David Spivak is thinking along the same lines of many of us here, it seems. Yay! Thanks @starbright
<< The idea that’s haunted me, and motivated me, for the past seven years or so came to me while reading a book called The Moment of Complexity: our emerging network culture, by Mark C. Taylor. It was a fascinating book about how our world is becoming increasingly networked—wired up and connected—and that this is leading to a dramatic increase in complexity. >>
<< I’m not sure if it was stated explicitly there, but I got the idea that with the advent of the World Wide Web in 1991, a new neural network had been born. The lights had been turned on, and planet earth now had a brain.
I wondered how far this idea could be pushed. Is the world alive, is it a single living thing? If it is, in the sense I meant, then its primary job is to survive.. >>
<<, and to survive it’ll have to make decisions. So there I was in my living room thinking, “oh my god, we’ve got to steer this thing! ..
Looking back on this endeavor now, I remain concerned. Things are getting increasingly complex, in the sorts of ways predicted by Mark C. Taylor in his book, and we seem to be losing some control: of the NSA, of privacy, of people 3D printing guns or germs, of drones, of big financial institutions, etc. >>
What's really cool is it seems that Spivak got obsessed with this idea just about the same time that I did. There must have been something in the global water supply circa 2006-2007. And I was sitting there reading the C3 Wiki going "someone needs to be working this problem of how we massively reduce complexity, on the maths / CS end". Looks like someone is!
(well, George W Bush was one big thing that was bugging us all back then.. but social media and surveillance capitalism wasn't quite yet)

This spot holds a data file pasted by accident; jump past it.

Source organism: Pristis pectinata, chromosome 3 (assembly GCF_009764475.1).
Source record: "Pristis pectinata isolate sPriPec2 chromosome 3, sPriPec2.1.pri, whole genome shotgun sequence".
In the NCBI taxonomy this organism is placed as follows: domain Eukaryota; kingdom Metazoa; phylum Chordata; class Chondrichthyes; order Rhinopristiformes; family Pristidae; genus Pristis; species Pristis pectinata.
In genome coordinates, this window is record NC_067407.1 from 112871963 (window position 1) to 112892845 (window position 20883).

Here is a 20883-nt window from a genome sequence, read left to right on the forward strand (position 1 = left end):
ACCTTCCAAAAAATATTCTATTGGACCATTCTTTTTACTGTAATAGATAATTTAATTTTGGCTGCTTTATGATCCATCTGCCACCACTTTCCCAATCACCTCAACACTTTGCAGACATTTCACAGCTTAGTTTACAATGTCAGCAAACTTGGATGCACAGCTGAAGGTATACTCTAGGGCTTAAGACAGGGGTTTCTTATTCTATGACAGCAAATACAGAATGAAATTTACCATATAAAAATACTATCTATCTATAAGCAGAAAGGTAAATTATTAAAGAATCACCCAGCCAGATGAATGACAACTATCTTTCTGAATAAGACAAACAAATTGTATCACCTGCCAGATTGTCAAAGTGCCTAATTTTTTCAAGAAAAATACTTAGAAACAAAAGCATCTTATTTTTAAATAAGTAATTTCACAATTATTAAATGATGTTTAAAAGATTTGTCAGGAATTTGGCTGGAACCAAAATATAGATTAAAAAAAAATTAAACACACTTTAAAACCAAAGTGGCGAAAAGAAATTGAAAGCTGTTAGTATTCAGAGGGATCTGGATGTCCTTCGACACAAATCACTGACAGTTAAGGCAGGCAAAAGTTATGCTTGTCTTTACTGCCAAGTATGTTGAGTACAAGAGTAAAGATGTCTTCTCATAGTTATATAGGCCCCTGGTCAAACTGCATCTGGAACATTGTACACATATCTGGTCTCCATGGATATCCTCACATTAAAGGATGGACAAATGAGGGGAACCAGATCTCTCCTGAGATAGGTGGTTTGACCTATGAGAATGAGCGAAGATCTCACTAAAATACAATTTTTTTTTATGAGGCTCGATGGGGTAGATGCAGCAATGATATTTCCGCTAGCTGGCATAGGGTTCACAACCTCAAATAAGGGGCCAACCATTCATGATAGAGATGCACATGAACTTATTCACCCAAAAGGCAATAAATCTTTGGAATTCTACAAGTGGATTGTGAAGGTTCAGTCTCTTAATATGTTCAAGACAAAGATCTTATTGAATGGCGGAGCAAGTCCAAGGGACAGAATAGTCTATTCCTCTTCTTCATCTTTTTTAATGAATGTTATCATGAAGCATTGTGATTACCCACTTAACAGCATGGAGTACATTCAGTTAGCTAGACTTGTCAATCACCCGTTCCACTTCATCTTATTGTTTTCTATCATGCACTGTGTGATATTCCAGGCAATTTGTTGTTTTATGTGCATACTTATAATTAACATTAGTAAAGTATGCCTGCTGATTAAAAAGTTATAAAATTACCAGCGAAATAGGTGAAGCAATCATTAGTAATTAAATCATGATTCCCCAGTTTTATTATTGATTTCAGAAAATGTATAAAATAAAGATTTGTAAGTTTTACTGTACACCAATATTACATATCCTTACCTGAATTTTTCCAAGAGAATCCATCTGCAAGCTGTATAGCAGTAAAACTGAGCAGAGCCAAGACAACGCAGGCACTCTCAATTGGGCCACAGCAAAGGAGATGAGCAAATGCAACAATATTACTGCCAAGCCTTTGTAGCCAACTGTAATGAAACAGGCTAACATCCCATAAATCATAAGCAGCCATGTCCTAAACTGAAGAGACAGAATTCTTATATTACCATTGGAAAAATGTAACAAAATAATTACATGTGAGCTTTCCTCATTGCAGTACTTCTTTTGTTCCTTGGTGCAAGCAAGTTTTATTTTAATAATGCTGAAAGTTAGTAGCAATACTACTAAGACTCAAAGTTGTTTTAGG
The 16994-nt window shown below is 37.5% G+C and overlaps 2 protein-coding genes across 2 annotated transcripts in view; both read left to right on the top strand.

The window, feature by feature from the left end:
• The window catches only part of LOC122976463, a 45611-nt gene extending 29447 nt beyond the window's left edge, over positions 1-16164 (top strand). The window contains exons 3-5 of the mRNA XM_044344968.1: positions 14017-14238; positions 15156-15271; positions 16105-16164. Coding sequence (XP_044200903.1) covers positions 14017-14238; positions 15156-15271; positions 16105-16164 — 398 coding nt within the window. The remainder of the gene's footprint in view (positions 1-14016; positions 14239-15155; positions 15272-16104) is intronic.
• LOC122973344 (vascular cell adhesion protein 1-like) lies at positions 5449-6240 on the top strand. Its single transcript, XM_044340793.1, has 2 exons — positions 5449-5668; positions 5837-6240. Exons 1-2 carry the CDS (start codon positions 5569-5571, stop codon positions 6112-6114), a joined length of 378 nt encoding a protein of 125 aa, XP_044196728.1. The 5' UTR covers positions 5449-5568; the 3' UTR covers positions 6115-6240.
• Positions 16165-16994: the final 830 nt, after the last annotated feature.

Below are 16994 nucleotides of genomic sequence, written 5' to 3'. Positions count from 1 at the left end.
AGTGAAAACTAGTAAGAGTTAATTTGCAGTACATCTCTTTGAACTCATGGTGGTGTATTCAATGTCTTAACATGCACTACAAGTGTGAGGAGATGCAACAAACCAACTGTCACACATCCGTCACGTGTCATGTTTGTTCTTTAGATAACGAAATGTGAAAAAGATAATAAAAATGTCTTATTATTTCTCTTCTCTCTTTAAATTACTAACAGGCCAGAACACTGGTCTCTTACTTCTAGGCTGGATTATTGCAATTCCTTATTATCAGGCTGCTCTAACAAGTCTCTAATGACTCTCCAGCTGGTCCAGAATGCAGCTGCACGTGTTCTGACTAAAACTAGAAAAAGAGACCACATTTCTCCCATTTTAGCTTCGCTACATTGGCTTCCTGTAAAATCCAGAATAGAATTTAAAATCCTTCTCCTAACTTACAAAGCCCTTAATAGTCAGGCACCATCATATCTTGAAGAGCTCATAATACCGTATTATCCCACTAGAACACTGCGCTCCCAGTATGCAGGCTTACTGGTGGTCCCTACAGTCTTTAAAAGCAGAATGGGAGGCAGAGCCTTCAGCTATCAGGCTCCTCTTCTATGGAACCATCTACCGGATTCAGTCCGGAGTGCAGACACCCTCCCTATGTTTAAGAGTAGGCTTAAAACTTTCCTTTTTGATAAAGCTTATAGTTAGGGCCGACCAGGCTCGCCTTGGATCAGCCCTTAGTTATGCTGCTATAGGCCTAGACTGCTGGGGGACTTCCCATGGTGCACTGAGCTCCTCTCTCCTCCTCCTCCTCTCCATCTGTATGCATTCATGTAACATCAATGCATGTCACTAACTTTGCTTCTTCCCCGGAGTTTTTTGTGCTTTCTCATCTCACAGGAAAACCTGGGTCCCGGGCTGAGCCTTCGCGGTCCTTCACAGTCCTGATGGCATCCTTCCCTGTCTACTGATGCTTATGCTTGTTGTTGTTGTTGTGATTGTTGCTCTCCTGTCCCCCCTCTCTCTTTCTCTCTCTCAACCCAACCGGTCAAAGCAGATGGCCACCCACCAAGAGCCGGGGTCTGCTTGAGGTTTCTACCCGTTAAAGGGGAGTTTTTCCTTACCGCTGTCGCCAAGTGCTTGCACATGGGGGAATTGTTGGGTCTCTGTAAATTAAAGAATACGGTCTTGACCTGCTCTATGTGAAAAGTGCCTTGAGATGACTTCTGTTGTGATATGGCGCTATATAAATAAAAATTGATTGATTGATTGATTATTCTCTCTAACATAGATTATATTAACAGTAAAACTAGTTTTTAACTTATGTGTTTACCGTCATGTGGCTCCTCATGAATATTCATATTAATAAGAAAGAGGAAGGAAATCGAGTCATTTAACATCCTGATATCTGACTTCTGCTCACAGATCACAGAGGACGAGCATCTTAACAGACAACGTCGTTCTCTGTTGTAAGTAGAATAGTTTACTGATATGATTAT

<< dspivak says:
27 March, 2015 at 1:27 pm
While I agree I want something someone might call a “semantic web”, I don’t agree that what is currently called the semantic web, i.e., the W3C Tim Berners Lee version, is going to work. Nor do I think any form of predicate logic is going to work. I’ve worked with some of those guys, and though I think there mission is admirable (as you point out, it is similar to my own), I think their approach is too ad hoc to work in the way I’m looking for. >>
I wonder why he doesn't think logic will work? I agree that stuff like RDF and OWL was just terrible. But that wasn't logic's fault.
The advantage of predicate logic (eg, in as the core of a query/search language like Prolog) is that it is *small and understandable*. Never underestimate the power of simplicity.
Perhaps the core axioms of category theory can be made that small?
If they can't be made at least as small as the Prolog resolution algorithm, then I don't think it will work.
Spivak's idea of 'ologs' (which I think from his 2015 comments is a category-theoretic approach to what OWL was trying to be as a schema language for RDF?) is developed in this 2011 paper:
I can guess that maybe a big difference between the motivating ideas of category theory and predicate logic is that logic was trying to be 'one perfect true pre-parsed form for all knowledge, to be placed into one big database' while CT is about 'patching one domain of knowledge into another one while not being able to control either'. So the culture of CT - by necessity - is more piecemeal and bricolage, while that of logic was more totalitarian (not polite to say that, but it kinda was)?
And an immediate end result of that is that Prolog expects everything to be in one unified database. Why? Doesn't make sense for it to be, not even compared with Lisp/Scheme where all knowledge is local, scattered into multiple closures/environments, or Smalltalk which made the idea of 'environment' a bit more concrete as 'object'. But maybe it got that idea from the logic community which just didn't really ever imagine that knowledge could be disconnected and have different rules to it?
(Prolog did absorb a very NON logic-y idea, from its other day job as being a natural-language parser, by allowing terms to be absolutely untyped, unvalidated, just ... stuff that was there, might not even mean anything, like human language. And that non-logical part - not needing to have every piece of data absolutely nailed down with a type/schema before computing - I think, was key to Prolog actually being able to do serious useful work.)
Or in one of countless other, isomorphic ways. Usually, nobody actually states which formailzation he uses. Instead, people use '=' in the sense of 'is isomorphic to', i.e. there's a structure preserving bijection between them. You see, 'being isomorphic to' is not a trivial concept. There may be a number of distinct such isomorphisms. We can go down the rabbit hole and ask about 'equality' between those...
What do we mean by "equal" - Pierre Deligne - https://www.youtube.com/watch?v=WfDcrN5_1wA
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